Obsolete Kannada lettersEdit

Kannada literary works employed the letters (transliterated 'rh') and (transliterated 'ḻ', 'lh' or 'zh'), whose manner of articulation most plausibly could be akin to those in present-day Malayalam and Tamil language|Tamil. The letters dropped out of use in the 12th and 18th centuries, respectively. Later Kannada works replaced 'rh' and 'lh' with (ra) and (la) respectively. Another letter (or unclassified vyanjana (consonant)) that has become extinct is 'nh' or 'inn'. (Likewise, this has its equivalent in Malayalam and Tamil.) The usage of this consonant was observed until the 1980s in Kannada works from the mostly coastal areas of Karnataka (especially the Dakshina Kannada district). Now hardly any mainstream works use this consonant. This letter has been replaced by ನ್ (consonant n).

Kannada script evolutionEdit

The image below shows the evolution of Kannada script from prehistoric times to modern period. The Kannada script evolved in stages like:

Proto Kannada -> Pre-Old Kannada -> Old Kannada -> Modern Kannada.

The ProtoKannada script has its root in ancient Brahmi and evolved around c.3rd century BCE. The Pre-Old Kannada script evolved around c.4th century CE. Old Kannada script can be traced to c.10th Century CE. while Modern Kannada script came around c.17th Century CE.

GrammarEdit

The canonical word order of Kannada is SOV(subject–object–verb) as is the case with Dravidian languages.Kannada is a highly inflected language with three Grammatical gender|genders (masculine, feminine, and neuter or common) and two numbers (singular and plural). It is inflected for gender, number and tense, among other things. The first authoritative known book on Kannada grammar is Shabdhamanidarpana by Keshiraaja. The first available Kannada book is a treatise on poetry: Kavirajamarga. The most influential account of Kannada grammar is Keshiraja's Shabdamanidarpana (c. 1260 CE). The earlier grammatical works include portions of Kavirajamarga (a treatise on alańkāra) of the 9th century, and Kavyavalokana and Karnatakabhashabhushana (both authored by Nagavarma II in the first half of the 12th century).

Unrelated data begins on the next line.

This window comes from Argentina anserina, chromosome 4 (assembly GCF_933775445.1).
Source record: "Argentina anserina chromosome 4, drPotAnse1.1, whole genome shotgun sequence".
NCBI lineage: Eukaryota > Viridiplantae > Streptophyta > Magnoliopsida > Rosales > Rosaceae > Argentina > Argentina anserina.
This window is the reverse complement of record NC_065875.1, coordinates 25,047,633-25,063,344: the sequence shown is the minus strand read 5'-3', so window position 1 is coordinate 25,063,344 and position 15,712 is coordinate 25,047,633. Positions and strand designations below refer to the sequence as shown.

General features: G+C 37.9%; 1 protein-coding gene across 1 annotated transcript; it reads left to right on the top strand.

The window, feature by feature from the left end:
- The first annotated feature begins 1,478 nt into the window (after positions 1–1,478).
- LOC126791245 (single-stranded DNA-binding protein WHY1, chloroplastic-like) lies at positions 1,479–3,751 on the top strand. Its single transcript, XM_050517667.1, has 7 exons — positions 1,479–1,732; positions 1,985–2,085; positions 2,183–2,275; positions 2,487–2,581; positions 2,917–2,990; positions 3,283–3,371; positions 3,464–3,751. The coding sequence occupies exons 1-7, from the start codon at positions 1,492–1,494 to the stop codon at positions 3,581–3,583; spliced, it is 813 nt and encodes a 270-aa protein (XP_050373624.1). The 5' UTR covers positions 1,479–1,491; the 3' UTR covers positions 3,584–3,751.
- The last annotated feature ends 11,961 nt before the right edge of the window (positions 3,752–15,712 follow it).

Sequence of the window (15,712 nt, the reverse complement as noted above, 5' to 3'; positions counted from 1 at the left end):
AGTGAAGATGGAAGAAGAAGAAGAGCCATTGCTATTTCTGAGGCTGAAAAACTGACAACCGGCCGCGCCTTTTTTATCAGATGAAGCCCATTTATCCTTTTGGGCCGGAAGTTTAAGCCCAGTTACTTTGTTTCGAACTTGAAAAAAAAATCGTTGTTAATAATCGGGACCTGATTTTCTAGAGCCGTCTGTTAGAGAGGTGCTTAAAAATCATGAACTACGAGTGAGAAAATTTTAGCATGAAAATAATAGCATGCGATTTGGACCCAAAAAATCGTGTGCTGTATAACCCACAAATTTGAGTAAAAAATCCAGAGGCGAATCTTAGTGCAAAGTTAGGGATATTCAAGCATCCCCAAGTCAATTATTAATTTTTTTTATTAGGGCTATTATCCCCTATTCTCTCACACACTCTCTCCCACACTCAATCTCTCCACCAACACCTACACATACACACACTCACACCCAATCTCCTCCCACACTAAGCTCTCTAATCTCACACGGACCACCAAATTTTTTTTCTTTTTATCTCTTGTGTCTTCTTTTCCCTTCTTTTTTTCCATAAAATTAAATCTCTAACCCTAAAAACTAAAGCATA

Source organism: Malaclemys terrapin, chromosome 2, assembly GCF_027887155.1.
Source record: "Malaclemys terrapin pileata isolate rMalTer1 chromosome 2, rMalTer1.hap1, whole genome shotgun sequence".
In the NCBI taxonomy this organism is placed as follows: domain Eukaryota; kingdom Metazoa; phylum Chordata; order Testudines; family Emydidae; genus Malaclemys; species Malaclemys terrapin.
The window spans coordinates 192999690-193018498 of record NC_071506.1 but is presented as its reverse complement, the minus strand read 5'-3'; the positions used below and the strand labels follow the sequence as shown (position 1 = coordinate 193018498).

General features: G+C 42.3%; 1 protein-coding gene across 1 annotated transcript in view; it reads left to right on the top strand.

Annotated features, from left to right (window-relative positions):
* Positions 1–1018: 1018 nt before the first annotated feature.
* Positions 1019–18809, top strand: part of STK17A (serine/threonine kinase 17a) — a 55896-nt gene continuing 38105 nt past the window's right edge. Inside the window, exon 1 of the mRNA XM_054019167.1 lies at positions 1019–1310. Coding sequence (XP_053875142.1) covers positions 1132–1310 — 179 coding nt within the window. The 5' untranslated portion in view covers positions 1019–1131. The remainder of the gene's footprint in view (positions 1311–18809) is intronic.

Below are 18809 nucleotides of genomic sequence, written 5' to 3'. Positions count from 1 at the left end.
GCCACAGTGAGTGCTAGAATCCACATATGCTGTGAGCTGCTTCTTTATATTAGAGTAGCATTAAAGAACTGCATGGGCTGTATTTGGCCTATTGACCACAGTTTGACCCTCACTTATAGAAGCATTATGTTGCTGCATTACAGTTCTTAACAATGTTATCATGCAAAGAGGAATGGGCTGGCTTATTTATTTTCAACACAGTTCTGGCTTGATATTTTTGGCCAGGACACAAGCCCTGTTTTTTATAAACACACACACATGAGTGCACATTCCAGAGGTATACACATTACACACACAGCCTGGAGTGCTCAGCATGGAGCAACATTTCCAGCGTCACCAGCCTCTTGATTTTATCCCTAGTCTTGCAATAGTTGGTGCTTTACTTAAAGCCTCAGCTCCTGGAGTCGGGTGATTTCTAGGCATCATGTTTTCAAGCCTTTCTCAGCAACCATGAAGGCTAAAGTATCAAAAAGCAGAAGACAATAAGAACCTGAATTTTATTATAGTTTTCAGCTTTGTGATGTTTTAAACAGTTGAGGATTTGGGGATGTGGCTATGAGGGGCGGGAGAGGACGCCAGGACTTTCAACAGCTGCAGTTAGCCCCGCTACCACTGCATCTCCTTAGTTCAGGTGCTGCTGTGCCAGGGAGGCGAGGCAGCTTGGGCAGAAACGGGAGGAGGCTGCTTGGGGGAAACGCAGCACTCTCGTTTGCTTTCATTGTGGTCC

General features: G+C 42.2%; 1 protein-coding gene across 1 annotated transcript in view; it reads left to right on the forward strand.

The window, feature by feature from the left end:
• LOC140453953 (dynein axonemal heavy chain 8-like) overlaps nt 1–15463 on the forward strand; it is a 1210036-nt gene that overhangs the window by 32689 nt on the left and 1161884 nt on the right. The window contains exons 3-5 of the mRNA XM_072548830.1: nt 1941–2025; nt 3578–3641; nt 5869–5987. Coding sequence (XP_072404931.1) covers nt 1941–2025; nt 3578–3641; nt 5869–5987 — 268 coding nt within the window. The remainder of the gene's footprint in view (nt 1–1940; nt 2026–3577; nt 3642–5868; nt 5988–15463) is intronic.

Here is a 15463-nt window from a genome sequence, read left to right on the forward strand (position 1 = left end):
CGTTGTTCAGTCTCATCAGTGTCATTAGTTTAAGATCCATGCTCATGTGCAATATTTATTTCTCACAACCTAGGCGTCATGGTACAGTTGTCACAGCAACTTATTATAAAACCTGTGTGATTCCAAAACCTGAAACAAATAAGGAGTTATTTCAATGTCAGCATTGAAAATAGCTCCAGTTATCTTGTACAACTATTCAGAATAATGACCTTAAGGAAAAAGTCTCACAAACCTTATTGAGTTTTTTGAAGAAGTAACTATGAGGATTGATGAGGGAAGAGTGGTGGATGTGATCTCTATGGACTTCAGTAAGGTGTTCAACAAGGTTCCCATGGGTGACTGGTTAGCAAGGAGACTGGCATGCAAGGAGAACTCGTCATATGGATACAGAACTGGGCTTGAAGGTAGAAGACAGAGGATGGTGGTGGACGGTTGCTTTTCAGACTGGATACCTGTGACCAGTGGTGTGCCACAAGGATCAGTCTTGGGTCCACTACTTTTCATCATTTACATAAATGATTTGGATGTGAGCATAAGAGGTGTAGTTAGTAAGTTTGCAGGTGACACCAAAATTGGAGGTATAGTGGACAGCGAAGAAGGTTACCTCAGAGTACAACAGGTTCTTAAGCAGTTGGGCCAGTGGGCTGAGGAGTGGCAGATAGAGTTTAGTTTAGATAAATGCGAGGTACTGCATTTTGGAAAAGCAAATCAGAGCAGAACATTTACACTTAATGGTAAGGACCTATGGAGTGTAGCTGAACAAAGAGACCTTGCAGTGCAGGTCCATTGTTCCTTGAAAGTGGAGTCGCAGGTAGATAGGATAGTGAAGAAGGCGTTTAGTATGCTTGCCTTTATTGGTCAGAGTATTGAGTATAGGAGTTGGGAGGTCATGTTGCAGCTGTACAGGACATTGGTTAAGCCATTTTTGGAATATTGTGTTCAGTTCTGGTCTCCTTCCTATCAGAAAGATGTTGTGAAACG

Compound basesEdit

Compound bases, called samāsa in Kannada, are a set of two or more words compounded together. There are several types of compound bases, based on the rules followed for compounding Examples: tangaaLi, hemmara, immadi.

GenderEdit

According to Keshiraja's Shabdamanidarpana, there are nine gender forms in Kannada. However, in modern Kannada literature only three gender forms are used in practice: masculine, feminine, and neutral.

Masculine Pullinga

Words that denote male persons are considered to have masculine gender.

  • Examples: Shiva, Bhima, Rama, arasa 'king'
Feminine Stree linga

Words that denote female persons are considered to have feminine gender.

  • Examples: Parvati, Lakshmi, Saraswati, amma 'mother'
Neuter Napunsaka

Nouns that do not belong to either of the above two classes are considered to have neuter gender.